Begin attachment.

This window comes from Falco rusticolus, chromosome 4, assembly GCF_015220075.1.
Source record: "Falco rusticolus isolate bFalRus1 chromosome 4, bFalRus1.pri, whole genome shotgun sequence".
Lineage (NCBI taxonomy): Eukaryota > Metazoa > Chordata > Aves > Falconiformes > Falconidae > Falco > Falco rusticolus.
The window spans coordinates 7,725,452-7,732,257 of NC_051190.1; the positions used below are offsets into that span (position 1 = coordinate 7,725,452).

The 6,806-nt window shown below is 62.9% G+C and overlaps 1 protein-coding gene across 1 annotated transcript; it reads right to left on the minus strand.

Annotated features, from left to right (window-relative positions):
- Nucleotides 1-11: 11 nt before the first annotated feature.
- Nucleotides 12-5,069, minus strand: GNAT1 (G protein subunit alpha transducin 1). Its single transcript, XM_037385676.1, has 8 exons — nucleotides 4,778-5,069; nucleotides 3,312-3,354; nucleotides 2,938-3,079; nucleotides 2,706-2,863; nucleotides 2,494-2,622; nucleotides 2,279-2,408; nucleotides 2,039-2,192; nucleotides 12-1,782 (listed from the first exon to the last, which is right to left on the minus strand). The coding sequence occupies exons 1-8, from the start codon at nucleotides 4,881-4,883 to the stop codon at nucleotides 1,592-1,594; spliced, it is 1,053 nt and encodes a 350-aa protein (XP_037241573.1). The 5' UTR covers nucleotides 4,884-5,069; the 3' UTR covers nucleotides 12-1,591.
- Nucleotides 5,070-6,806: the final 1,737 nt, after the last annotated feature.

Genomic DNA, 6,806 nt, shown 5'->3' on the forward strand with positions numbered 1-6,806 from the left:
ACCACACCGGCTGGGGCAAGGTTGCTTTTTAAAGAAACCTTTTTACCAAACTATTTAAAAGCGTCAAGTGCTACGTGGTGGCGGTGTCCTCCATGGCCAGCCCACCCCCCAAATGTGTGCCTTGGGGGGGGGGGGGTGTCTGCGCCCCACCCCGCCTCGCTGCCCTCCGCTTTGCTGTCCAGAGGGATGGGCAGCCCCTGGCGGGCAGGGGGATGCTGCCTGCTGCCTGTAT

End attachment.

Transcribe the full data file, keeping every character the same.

This window comes from Falco rusticolus, chromosome 4, assembly GCF_015220075.1.
Source record: "Falco rusticolus isolate bFalRus1 chromosome 4, bFalRus1.pri, whole genome shotgun sequence".
Lineage (NCBI taxonomy): Eukaryota > Metazoa > Chordata > Aves > Falconiformes > Falconidae > Falco > Falco rusticolus.
The window spans coordinates 7,725,452-7,732,257 of NC_051190.1; the positions used below are offsets into that span (position 1 = coordinate 7,725,452).

The 6,806-nt window shown below is 62.9% G+C and overlaps 1 protein-coding gene across 1 annotated transcript; it reads right to left on the minus strand.

Annotated features, from left to right (window-relative positions):
- Nucleotides 1-11: 11 nt before the first annotated feature.
- Nucleotides 12-5,069, minus strand: GNAT1 (G protein subunit alpha transducin 1). Its single transcript, XM_037385676.1, has 8 exons — nucleotides 4,778-5,069; nucleotides 3,312-3,354; nucleotides 2,938-3,079; nucleotides 2,706-2,863; nucleotides 2,494-2,622; nucleotides 2,279-2,408; nucleotides 2,039-2,192; nucleotides 12-1,782 (listed from the first exon to the last, which is right to left on the minus strand). The coding sequence occupies exons 1-8, from the start codon at nucleotides 4,881-4,883 to the stop codon at nucleotides 1,592-1,594; spliced, it is 1,053 nt and encodes a 350-aa protein (XP_037241573.1). The 5' UTR covers nucleotides 4,884-5,069; the 3' UTR covers nucleotides 12-1,591.
- Nucleotides 5,070-6,806: the final 1,737 nt, after the last annotated feature.

Genomic DNA, 6,806 nt, shown 5'->3' on the forward strand with positions numbered 1-6,806 from the left:
ACCACACCGGCTGGGGCAAGGTTGCTTTTTAAAGAAACCTTTTTACCAAACTATTTAAAAGCGTCAAGTGCTACGTGGTGGCGGTGTCCTCCATGGCCAGCCCACCCCCCAAATGTGTGCCTTGGGGGGGGGGGGGTGTCTGCGCCCCACCCCGCCTCGCTGCCCTCCGCTTTGCTGTCCAGAGGGATGGGCAGCCCCTGGCGGGCAGGGGGATGCTGCCTGCTGCCTGTAT